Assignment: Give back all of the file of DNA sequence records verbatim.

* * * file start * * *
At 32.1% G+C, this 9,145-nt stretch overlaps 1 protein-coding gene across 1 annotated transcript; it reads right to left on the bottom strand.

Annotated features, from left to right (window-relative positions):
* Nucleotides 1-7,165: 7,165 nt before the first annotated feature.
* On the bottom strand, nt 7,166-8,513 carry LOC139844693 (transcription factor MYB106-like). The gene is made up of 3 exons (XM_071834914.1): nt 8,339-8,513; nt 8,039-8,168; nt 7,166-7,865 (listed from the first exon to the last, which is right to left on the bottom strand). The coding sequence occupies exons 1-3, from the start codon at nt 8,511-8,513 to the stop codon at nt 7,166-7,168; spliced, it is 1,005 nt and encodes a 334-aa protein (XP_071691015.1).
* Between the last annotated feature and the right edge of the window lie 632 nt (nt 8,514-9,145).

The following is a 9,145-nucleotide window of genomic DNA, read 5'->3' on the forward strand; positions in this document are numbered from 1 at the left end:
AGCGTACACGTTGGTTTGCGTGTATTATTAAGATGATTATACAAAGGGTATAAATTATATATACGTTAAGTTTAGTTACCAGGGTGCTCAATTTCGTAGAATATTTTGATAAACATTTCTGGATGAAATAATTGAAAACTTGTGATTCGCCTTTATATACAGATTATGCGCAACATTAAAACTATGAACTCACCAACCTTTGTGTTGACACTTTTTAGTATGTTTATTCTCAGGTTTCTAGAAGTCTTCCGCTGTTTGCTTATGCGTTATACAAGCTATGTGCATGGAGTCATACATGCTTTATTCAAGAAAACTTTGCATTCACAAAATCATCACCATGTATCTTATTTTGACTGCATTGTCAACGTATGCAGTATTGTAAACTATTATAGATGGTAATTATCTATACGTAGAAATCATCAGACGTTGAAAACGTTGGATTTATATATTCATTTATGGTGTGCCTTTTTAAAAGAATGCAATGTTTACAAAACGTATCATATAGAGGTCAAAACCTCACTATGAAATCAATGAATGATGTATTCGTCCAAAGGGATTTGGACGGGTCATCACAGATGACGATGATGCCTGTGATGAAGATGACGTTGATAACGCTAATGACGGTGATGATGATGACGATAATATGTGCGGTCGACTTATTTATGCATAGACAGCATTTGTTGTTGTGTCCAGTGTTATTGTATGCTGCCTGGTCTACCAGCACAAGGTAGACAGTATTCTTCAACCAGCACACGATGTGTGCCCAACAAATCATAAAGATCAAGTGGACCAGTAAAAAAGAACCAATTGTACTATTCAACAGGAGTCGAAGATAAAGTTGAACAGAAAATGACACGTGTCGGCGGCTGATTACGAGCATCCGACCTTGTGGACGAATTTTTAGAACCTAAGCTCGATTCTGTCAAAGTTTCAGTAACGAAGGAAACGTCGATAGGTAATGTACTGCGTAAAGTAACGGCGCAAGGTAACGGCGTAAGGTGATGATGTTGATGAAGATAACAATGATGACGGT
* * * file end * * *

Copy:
At 32.1% G+C, this 9,145-nt stretch overlaps 1 protein-coding gene across 1 annotated transcript; it reads right to left on the bottom strand.

Annotated features, from left to right (window-relative positions):
* Nucleotides 1-7,165: 7,165 nt before the first annotated feature.
* On the bottom strand, nt 7,166-8,513 carry LOC139844693 (transcription factor MYB106-like). The gene is made up of 3 exons (XM_071834914.1): nt 8,339-8,513; nt 8,039-8,168; nt 7,166-7,865 (listed from the first exon to the last, which is right to left on the bottom strand). The coding sequence occupies exons 1-3, from the start codon at nt 8,511-8,513 to the stop codon at nt 7,166-7,168; spliced, it is 1,005 nt and encodes a 334-aa protein (XP_071691015.1).
* Between the last annotated feature and the right edge of the window lie 632 nt (nt 8,514-9,145).

The following is a 9,145-nucleotide window of genomic DNA, read 5'->3' on the forward strand; positions in this document are numbered from 1 at the left end:
AGCGTACACGTTGGTTTGCGTGTATTATTAAGATGATTATACAAAGGGTATAAATTATATATACGTTAAGTTTAGTTACCAGGGTGCTCAATTTCGTAGAATATTTTGATAAACATTTCTGGATGAAATAATTGAAAACTTGTGATTCGCCTTTATATACAGATTATGCGCAACATTAAAACTATGAACTCACCAACCTTTGTGTTGACACTTTTTAGTATGTTTATTCTCAGGTTTCTAGAAGTCTTCCGCTGTTTGCTTATGCGTTATACAAGCTATGTGCATGGAGTCATACATGCTTTATTCAAGAAAACTTTGCATTCACAAAATCATCACCATGTATCTTATTTTGACTGCATTGTCAACGTATGCAGTATTGTAAACTATTATAGATGGTAATTATCTATACGTAGAAATCATCAGACGTTGAAAACGTTGGATTTATATATTCATTTATGGTGTGCCTTTTTAAAAGAATGCAATGTTTACAAAACGTATCATATAGAGGTCAAAACCTCACTATGAAATCAATGAATGATGTATTCGTCCAAAGGGATTTGGACGGGTCATCACAGATGACGATGATGCCTGTGATGAAGATGACGTTGATAACGCTAATGACGGTGATGATGATGACGATAATATGTGCGGTCGACTTATTTATGCATAGACAGCATTTGTTGTTGTGTCCAGTGTTATTGTATGCTGCCTGGTCTACCAGCACAAGGTAGACAGTATTCTTCAACCAGCACACGATGTGTGCCCAACAAATCATAAAGATCAAGTGGACCAGTAAAAAAGAACCAATTGTACTATTCAACAGGAGTCGAAGATAAAGTTGAACAGAAAATGACACGTGTCGGCGGCTGATTACGAGCATCCGACCTTGTGGACGAATTTTTAGAACCTAAGCTCGATTCTGTCAAAGTTTCAGTAACGAAGGAAACGTCGATAGGTAATGTACTGCGTAAAGTAACGGCGCAAGGTAACGGCGTAAGGTGATGATGTTGATGAAGATAACAATGATGACGGT